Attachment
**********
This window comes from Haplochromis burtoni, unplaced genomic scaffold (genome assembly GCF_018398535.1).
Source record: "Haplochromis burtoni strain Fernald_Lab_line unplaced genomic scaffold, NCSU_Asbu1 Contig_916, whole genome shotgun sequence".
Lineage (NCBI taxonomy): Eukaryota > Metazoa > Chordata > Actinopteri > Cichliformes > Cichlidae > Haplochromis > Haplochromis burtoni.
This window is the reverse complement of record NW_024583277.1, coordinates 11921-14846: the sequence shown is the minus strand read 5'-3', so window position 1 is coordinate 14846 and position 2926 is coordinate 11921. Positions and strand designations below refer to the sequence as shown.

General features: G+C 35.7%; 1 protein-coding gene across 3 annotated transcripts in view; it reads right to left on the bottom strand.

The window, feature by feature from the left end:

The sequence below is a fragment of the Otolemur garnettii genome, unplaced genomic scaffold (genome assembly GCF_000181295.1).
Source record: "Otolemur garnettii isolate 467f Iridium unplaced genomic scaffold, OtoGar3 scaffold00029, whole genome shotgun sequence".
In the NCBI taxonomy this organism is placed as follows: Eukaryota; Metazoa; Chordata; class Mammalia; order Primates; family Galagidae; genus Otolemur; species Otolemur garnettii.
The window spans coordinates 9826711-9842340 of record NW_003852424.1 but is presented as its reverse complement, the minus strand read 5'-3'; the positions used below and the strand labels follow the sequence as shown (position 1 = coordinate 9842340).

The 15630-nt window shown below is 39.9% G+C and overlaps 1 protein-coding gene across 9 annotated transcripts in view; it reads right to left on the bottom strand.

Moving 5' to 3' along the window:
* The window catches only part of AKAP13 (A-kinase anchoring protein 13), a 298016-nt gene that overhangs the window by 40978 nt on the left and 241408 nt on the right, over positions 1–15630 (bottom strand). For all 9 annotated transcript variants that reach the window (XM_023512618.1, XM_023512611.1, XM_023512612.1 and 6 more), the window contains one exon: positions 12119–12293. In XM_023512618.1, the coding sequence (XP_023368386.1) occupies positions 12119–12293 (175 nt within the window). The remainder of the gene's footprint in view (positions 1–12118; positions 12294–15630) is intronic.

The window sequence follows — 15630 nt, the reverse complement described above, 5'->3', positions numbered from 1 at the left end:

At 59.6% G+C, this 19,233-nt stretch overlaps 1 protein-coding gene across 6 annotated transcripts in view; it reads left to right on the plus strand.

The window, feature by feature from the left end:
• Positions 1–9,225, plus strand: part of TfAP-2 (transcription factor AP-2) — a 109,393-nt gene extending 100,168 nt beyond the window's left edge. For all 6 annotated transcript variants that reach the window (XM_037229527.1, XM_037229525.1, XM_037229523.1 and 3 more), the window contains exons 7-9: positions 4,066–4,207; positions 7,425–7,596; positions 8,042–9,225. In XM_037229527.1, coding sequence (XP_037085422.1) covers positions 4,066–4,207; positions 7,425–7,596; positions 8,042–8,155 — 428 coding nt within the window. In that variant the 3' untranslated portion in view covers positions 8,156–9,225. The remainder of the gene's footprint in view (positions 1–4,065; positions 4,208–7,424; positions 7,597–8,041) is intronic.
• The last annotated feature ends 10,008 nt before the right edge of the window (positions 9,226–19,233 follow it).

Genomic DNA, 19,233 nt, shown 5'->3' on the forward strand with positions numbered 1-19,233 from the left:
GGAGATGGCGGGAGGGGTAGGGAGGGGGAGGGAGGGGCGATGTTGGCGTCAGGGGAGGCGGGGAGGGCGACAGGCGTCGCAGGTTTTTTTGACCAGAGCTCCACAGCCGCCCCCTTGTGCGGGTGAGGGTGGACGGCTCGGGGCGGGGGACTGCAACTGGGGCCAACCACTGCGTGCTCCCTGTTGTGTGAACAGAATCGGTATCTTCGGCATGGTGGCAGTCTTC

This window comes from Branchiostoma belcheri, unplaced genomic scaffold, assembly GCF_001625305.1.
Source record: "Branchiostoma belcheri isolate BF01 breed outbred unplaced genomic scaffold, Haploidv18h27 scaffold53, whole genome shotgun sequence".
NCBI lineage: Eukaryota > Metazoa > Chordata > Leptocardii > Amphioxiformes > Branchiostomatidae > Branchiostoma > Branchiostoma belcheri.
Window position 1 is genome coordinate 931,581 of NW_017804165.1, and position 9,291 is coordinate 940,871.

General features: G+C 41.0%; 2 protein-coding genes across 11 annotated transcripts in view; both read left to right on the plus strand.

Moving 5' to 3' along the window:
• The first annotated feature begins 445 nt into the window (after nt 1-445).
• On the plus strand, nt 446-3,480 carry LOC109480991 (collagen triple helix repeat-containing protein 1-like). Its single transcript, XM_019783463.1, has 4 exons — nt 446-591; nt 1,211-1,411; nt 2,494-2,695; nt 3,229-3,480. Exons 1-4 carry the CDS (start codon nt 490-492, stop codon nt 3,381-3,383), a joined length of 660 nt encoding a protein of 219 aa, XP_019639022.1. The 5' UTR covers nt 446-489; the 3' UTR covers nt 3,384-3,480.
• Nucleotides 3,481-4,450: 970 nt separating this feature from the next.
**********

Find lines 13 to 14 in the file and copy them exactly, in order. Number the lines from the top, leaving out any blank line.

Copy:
* The window catches only part of AKAP13 (A-kinase anchoring protein 13), a 298016-nt gene that overhangs the window by 40978 nt on the left and 241408 nt on the right, over positions 1–15630 (bottom strand). For all 9 annotated transcript variants that reach the window (XM_023512618.1, XM_023512611.1, XM_023512612.1 and 6 more), the window contains one exon: positions 12119–12293. In XM_023512618.1, the coding sequence (XP_023368386.1) occupies positions 12119–12293 (175 nt within the window). The remainder of the gene's footprint in view (positions 1–12118; positions 12294–15630) is intronic.

The window sequence follows — 15630 nt, the reverse complement described above, 5'->3', positions numbered from 1 at the left end: